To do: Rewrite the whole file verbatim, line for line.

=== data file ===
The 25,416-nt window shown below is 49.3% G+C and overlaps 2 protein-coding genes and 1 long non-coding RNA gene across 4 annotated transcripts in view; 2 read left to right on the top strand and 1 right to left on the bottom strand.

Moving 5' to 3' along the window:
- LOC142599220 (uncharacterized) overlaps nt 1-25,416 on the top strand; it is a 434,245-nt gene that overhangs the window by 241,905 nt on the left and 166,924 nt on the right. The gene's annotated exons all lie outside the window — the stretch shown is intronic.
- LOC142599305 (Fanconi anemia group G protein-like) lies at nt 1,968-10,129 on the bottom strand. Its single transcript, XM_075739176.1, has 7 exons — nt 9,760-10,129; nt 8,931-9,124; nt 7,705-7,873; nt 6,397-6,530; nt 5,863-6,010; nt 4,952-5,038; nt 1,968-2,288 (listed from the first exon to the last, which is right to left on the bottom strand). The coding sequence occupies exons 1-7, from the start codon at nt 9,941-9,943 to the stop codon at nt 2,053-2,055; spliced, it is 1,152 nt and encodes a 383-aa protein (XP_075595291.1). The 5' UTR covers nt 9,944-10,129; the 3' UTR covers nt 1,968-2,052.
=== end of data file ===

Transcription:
The 25,416-nt window shown below is 49.3% G+C and overlaps 2 protein-coding genes and 1 long non-coding RNA gene across 4 annotated transcripts in view; 2 read left to right on the top strand and 1 right to left on the bottom strand.

Moving 5' to 3' along the window:
- LOC142599220 (uncharacterized) overlaps nt 1-25,416 on the top strand; it is a 434,245-nt gene that overhangs the window by 241,905 nt on the left and 166,924 nt on the right. The gene's annotated exons all lie outside the window — the stretch shown is intronic.
- LOC142599305 (Fanconi anemia group G protein-like) lies at nt 1,968-10,129 on the bottom strand. Its single transcript, XM_075739176.1, has 7 exons — nt 9,760-10,129; nt 8,931-9,124; nt 7,705-7,873; nt 6,397-6,530; nt 5,863-6,010; nt 4,952-5,038; nt 1,968-2,288 (listed from the first exon to the last, which is right to left on the bottom strand). The coding sequence occupies exons 1-7, from the start codon at nt 9,941-9,943 to the stop codon at nt 2,053-2,055; spliced, it is 1,152 nt and encodes a 383-aa protein (XP_075595291.1). The 5' UTR covers nt 9,944-10,129; the 3' UTR covers nt 1,968-2,052.